Conversation is absolutely instilled throughout every corner of every day for the totality of our lives. Whether it is on your favorite morning talk show, a casual encounter with a roommate, or admitting an undying love to your significant other, our lives, along with our realities, are entirely shaped by the conversations we allow ourselves to become continually engulfed in. With so much of our daily lives revolving around the conversations in which we are a part of it becomes clear that the underlining meanings, or messages, of these conversations could very well be the motor that keeps our realities in a state of progress. Conversation is interactional, philosophical, emotional, and entirely necessary in order to fulfill and express any type of accomplishment. When these conversations, these parts of our lives, are put under a trained mental microscope with the motive of finding a better understanding of the interaction taking place, it is referred to as Conversation Analysis (CA). Conversation Analysis’ method is aimed at determining the methods and resources that the interactional participants use and rely on to produce interactional contributions while also making sense of the contributions of others (Schegloff, 2007). What follows in this essay is an in-depth look at the practices and methods of Conversation Analysis showing that a better understanding of one’s conversation(s) will ultimately lead to a better understanding of one’s reality; while also showing that every utterance fulfilling some kind of act, or task, and is entirely motive driven toward the accomplishment of one of these tasks.
Conversation Analysis is the study of social interaction, embracing both verbal and non-verbal cues and conduct. As a field of study, Conversation Analysis was developed in the late 1960’s by Sociologist Harvey Sacks with the help of his associates Emanuel Schegloff and Gail Jefferson. Harvey Sacks is commonly regarded to as the ‘father’ of the particular study. Conversation Analysis is frequently embodied into the works of sociology, anthropology, linguistics, speech communication, and psychology just to name a few. Although similar, Conversation Analysis differs from Discourse Analysis because its focus is squarely on the processes involved in social interaction, and does not include the work of written texts (Sidnell, 2010). To create an accurate analysis of conversation the interaction should not be viewed from a far or from a perspective that is external to the participants own reasoning and understanding of their circumstances and communication (Sidnell & Stivers, 2012). The analysis in which we are going to use as an example for the remainder of the essay focuses primarily on the functions of turn taking, adjacency pairs, repair, and speech acts; all common perspectives in the field of Conversation Analysis.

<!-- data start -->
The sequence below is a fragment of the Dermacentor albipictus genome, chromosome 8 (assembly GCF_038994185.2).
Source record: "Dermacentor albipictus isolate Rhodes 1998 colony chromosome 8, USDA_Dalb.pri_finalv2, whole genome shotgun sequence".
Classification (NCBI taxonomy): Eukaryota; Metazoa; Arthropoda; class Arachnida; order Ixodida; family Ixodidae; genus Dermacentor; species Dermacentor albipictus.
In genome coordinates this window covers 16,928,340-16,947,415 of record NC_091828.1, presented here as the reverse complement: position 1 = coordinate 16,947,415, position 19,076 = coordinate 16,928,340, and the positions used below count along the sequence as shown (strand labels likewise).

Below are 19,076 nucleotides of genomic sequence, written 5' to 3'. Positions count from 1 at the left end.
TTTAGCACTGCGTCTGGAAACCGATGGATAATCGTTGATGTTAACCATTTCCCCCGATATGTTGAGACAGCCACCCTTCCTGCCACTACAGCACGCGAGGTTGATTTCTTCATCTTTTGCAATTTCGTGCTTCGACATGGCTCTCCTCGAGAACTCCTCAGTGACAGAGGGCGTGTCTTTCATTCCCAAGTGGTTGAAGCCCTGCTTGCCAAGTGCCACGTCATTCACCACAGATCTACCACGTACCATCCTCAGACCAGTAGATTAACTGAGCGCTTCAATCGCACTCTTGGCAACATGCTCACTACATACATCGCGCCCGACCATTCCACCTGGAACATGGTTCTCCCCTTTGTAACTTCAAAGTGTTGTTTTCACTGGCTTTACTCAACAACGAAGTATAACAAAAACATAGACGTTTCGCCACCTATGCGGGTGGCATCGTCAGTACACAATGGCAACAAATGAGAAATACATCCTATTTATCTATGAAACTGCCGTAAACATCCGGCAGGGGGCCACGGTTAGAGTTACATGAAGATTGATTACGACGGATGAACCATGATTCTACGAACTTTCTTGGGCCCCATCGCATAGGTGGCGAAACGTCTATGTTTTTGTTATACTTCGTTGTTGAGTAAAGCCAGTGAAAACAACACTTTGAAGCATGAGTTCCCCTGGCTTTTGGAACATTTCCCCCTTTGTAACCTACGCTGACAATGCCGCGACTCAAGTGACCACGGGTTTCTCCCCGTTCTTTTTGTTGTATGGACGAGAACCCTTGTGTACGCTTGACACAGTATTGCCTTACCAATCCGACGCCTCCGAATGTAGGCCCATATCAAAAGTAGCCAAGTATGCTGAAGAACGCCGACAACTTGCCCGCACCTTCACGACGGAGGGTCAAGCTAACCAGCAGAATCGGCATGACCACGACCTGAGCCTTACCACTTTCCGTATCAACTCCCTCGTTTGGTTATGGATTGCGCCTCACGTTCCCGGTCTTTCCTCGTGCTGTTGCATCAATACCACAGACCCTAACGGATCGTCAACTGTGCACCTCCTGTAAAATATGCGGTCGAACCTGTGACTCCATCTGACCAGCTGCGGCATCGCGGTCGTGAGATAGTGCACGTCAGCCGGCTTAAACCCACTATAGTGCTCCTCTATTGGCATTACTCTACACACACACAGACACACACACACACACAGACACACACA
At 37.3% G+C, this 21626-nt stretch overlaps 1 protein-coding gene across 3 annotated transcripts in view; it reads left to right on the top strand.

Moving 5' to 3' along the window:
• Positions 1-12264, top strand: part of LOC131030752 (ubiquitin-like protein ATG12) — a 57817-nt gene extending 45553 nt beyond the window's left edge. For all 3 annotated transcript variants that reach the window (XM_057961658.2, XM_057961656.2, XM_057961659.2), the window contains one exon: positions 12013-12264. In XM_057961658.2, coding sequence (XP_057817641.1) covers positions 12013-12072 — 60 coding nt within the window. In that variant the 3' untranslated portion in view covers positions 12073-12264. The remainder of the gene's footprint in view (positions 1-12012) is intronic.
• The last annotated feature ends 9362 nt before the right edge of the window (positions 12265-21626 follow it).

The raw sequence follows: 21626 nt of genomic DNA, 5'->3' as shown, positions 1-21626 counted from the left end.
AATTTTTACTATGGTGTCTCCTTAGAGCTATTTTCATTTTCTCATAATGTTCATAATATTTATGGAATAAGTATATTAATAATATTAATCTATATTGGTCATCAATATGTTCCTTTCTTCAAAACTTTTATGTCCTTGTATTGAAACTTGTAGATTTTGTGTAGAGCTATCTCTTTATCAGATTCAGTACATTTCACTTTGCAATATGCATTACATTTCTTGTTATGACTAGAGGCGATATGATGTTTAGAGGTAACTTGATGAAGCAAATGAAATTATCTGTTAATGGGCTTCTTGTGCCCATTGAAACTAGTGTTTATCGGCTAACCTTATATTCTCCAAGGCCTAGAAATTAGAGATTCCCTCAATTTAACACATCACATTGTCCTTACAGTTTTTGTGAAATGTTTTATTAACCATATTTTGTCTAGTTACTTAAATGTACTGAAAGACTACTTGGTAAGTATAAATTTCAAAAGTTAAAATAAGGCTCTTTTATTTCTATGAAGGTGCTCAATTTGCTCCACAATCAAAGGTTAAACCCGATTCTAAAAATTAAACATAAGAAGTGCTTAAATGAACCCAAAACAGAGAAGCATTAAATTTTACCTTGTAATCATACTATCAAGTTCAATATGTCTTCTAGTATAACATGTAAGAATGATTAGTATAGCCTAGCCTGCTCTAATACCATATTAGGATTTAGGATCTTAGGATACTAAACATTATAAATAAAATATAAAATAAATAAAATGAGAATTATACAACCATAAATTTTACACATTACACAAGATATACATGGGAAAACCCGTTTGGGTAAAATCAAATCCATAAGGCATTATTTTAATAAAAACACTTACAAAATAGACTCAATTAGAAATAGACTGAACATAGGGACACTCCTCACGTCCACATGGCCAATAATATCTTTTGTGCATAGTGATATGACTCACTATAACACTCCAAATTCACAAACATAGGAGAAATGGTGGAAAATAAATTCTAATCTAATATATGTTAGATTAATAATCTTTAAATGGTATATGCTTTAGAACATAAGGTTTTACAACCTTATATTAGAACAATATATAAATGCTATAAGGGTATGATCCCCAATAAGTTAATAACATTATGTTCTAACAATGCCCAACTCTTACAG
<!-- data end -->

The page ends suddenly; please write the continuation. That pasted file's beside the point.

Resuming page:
The format of a conversation can be relatively easy to understand; one party communicates, the remaining parties respond in somewhat of a positive feedback loop; meaning that the feedback loop of the conversational system is continually going around with the addition of new information and new utterances, thus a positive feedback loop. This way of conversation is simply called ‘turn-taking’ implying that it is not a lecture style of communication with primarily one party conducting the conversation, rather an interaction where one party’s conversation is influenced and working together with a separate party’s. After establishing the turn taking method of conversation we are able to take it one step deeper and analyze the chosen utterances. While turn taking the two parties will be exchanging what are called ‘adjacency pairs;’ adjacency pairs are composed of two utterances, one after the other. The first pair provokes a response from the second party, such as: ‘Hello, how are you?” could provoke a response such as: “Fine, how are you?” That is an adjacency pair....
References: Schegloff, E. (2007). Sequence organization in interaction: A primer in conversation analysis, volume 1. Retrieved from http://www.sscnet.ucla.edu/soc/faculty/schegloff/pubs/index.php
Sidnell, J. (2010). Conversation analysis: An introduction. Retrieved from http://individual.utoronto.ca/jsidnell/OverviewResearch.html
Sidnell, J., & Stivers, T. (2012). handbook of conversation analysis. boston: Wiley-blackwell.. Retrieved from http://media.wiley.com/product_data/excerpt/82/14443320/1444332082-12.pdf
(Sidnell & Stivers, 2012)
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